Located at the end of a long natural harbor, Gerolimenas was an important port in the late 19th and early 20th centuries. Sleepy as it now is, it's the most tourist-friendly place in this stark part of the southernmost Mani, with several hotels, tavernas, and shops and a lively town beach. About 3 km (2 miles) north of Gerolimenas is the town of Stavri, from where you can make a memorable one-hour trek north to Tigani Castle, built by the Franks in the mid-13th century and carved into the rock face at the end of a long promontory surrounded by crashing surf.
The most photogenic sight in this part of the Mani is the picture-perfect Vathia, 10 km (6 miles) south of Gerolimenas. This old village is now virtually a ghost town. A government-sponsored plan to turn it into a sprawling hotel never came to pass, and its clusters of looming tower houses perched against the sea are one of the postcard icons of Greece. Many of the two- and three-story stone buildings have small windows and tiny openings over the doors through which boiling oil was poured on the unwelcome. The majority are in disrepair but signs of life are emerging in a handful of renovations.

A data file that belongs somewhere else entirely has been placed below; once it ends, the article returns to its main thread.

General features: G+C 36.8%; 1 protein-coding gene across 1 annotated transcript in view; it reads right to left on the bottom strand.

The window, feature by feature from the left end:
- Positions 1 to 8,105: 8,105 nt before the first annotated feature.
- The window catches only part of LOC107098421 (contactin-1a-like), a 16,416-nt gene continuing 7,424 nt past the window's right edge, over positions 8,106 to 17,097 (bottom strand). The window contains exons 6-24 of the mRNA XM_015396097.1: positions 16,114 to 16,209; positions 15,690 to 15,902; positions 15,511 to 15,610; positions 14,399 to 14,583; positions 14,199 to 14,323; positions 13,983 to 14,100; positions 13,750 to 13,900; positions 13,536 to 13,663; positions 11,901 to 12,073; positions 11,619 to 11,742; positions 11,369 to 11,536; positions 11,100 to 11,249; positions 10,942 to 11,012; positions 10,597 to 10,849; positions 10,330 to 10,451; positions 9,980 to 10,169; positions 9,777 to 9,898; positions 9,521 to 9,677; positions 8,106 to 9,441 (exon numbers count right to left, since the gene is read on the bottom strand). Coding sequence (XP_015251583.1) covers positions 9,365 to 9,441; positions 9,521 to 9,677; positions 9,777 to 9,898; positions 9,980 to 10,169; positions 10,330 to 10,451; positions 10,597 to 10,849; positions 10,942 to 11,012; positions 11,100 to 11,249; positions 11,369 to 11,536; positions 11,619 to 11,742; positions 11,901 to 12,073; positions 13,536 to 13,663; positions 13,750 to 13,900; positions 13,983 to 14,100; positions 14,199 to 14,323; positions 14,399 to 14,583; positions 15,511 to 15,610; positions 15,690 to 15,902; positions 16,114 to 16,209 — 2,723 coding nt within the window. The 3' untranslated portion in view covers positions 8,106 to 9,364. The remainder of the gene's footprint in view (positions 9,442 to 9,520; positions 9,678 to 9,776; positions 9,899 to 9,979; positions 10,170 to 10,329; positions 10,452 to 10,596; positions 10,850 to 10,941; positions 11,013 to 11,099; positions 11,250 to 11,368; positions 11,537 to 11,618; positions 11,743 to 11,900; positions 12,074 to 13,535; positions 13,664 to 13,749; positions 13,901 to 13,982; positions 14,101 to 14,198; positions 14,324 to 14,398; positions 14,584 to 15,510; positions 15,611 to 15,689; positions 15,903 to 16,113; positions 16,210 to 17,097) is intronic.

The landscape becomes more rugged and even more forbidding south of Vathia, on the way to the cape at the tip of the peninsula. The road forks around the mountainsides to Porto Kayio, where a few tavernas face a lovely beach, and then to more beaches at Marmari. The alternative route leads south to barren Cape Tenaro, where the ruins of a small Roman settlement include a mosaic of the Aria's star, created in the first century, that is perilously open to the elements. A 2 km (1¼ mile) path follows a treacherously rocky route past it to the lighthouse at the peninsula's tip, where you can gaze off the southernmost edge of mainland Greece. A cave here, to which you might be able to convince a boatman to take you, is also one of several alleged entrances to the classical underworld.